• Has been contacted by a government agent who wishes to question an employee of yours; and/or
  • Recently received a “subject letter” or “target letter,” which states that an investigation is necessary for whatever reason.

If your business is the subject of a white collar crime investigation, it is very important that you respond honestly. Additionally, while you are expected to cooperate with investigators, it is imperative that you do not incriminate yourself in the process. As such, you should contact an attorney as soon as possible for advice when dealing with investigators.

It is important to remember that any information that you disclose to an investigating agent can and will be used against you in a court of law. A lawyer can inform you of which confidential business documents are protected from seizure under business laws, and you can make your participating decisions based on that information.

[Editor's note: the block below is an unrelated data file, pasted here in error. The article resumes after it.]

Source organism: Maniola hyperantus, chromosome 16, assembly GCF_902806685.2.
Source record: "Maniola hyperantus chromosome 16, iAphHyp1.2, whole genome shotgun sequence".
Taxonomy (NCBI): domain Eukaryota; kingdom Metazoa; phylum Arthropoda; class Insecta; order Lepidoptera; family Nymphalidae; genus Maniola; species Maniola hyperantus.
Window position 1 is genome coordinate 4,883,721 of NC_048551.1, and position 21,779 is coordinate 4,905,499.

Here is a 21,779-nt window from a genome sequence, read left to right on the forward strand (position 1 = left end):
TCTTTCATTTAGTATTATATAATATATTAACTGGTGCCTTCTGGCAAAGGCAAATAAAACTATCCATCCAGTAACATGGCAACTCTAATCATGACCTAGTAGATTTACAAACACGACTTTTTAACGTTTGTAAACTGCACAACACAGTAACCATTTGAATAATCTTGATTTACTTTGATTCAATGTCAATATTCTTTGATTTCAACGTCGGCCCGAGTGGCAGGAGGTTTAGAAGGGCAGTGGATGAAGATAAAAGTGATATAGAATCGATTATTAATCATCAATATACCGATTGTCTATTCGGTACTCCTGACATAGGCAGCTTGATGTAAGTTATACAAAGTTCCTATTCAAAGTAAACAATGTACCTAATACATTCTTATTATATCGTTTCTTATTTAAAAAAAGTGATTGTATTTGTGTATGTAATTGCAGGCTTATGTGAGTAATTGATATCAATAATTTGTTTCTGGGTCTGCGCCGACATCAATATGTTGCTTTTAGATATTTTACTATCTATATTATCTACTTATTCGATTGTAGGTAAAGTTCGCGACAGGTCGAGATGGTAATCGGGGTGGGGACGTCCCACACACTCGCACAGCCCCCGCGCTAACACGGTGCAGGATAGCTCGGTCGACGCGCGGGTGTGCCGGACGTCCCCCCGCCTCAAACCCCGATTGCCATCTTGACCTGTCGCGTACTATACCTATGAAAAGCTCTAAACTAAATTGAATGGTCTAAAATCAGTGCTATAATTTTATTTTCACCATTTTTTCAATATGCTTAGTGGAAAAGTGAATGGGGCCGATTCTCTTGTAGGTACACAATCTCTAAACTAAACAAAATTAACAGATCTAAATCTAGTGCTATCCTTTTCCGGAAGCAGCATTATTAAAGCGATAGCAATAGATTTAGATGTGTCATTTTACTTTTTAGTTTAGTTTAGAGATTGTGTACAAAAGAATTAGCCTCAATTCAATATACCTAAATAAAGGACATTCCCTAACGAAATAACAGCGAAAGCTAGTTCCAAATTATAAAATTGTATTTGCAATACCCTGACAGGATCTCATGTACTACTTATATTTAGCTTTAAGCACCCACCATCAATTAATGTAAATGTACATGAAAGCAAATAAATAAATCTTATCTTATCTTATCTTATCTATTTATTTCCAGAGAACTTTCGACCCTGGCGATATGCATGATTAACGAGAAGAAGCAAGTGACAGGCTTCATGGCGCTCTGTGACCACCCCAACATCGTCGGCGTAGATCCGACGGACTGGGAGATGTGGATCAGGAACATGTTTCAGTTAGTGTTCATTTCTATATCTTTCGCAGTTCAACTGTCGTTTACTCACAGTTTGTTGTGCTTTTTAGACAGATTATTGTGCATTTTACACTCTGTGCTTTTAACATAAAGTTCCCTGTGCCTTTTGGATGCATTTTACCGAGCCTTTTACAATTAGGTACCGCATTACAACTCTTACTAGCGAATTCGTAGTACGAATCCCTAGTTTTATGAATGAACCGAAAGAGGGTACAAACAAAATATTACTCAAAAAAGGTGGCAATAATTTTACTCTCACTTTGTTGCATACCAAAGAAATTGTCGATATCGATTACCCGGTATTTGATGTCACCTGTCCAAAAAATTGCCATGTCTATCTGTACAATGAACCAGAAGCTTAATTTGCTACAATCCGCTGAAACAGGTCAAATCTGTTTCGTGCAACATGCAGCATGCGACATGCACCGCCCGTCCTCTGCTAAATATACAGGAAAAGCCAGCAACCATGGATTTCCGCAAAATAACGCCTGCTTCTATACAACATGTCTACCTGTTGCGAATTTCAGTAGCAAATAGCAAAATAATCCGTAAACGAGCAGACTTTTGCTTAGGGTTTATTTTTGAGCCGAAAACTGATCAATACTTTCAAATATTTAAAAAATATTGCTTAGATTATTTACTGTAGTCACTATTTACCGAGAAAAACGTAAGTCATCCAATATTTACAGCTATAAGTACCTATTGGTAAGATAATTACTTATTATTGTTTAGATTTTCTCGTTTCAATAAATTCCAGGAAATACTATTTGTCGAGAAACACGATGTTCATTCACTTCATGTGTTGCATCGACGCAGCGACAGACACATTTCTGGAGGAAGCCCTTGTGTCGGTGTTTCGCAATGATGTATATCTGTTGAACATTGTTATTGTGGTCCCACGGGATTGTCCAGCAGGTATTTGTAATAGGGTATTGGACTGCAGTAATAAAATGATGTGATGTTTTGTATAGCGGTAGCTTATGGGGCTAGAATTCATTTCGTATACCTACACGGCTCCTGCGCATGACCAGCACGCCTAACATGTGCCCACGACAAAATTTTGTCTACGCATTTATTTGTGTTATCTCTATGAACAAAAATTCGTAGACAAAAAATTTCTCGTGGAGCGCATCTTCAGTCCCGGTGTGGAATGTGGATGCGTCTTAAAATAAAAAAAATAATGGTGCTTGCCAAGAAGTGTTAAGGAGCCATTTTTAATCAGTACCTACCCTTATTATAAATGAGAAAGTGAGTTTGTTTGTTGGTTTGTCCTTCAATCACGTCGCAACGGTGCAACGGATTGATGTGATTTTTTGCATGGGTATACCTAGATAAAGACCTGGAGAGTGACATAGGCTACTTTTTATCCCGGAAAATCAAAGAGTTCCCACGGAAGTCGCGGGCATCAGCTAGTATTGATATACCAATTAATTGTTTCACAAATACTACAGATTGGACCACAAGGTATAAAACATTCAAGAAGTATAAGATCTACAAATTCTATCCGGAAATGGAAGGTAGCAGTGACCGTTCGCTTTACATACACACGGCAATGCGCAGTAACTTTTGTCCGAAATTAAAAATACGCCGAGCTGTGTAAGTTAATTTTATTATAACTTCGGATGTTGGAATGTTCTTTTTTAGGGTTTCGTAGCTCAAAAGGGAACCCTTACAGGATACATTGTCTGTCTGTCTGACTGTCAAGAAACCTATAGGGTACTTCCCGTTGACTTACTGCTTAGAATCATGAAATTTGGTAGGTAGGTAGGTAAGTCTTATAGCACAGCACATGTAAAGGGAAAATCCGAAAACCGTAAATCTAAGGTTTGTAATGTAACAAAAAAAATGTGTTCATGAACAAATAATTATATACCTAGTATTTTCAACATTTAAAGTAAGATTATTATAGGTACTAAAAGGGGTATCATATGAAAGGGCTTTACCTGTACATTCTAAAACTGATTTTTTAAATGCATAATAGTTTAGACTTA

Can You Defend Against Allegations Of White Collar Crime?

Depending on the circumstances of your specific case, as well as which specific crime you are being accused of, there may be several defenses to white collar crime available to you. One of the most common defenses would be a lack of the required intent to commit the crime.

Another common defense would be entrapment, in which a government agent convinces a person to commit a crime that they otherwise would never have committed. Authorities frequently use undercover agents in an effort to obtain information associated with white collar crimes.

Some other examples of defenses that may be available to you include: